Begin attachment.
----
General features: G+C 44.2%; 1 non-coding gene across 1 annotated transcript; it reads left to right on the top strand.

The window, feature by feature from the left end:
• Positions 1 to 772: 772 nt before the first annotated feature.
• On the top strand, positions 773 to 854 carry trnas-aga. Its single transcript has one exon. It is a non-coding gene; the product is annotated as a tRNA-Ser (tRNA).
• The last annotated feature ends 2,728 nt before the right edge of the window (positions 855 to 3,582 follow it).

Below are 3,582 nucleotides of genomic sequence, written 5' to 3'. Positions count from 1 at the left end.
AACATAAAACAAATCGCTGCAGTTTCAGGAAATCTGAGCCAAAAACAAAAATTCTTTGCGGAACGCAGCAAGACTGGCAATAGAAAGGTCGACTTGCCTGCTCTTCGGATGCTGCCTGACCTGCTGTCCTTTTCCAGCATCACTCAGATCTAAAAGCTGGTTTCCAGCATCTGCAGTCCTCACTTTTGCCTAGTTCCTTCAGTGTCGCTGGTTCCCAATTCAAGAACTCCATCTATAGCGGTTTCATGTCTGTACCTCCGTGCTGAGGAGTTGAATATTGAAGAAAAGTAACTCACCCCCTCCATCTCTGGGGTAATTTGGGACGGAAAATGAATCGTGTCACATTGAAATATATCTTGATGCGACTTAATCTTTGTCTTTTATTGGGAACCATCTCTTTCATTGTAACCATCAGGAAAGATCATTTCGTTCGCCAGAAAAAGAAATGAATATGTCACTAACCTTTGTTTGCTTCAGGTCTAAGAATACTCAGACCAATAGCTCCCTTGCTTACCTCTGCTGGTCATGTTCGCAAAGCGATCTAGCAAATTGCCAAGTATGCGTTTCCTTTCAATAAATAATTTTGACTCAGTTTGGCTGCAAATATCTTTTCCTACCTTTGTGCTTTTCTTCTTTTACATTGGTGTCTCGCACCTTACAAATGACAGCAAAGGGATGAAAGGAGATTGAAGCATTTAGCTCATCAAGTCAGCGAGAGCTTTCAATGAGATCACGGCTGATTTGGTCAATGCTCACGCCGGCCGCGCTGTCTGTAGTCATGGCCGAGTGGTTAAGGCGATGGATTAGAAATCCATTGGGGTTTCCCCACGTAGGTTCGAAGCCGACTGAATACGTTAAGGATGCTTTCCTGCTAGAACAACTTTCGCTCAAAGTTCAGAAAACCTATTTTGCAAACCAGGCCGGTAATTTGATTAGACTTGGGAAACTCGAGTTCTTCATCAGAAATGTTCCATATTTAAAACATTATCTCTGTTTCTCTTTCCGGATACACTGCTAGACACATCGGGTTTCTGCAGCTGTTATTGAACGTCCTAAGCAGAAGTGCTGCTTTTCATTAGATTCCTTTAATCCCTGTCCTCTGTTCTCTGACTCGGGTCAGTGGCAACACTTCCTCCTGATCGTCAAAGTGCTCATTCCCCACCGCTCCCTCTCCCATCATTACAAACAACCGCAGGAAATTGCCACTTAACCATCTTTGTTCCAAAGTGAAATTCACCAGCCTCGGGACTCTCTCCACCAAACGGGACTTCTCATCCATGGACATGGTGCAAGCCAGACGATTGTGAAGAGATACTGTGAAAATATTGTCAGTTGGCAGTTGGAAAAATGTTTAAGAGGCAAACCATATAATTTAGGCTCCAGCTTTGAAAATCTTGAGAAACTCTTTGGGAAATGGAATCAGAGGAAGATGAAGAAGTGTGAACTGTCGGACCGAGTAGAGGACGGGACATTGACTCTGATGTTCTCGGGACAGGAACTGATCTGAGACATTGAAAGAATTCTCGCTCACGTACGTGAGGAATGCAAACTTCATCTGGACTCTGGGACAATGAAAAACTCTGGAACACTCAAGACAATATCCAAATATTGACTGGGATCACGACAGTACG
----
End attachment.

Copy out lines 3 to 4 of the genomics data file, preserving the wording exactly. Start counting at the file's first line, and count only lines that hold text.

• Positions 1 to 772: 772 nt before the first annotated feature.
• On the top strand, positions 773 to 854 carry trnas-aga. Its single transcript has one exon. It is a non-coding gene; the product is annotated as a tRNA-Ser (tRNA).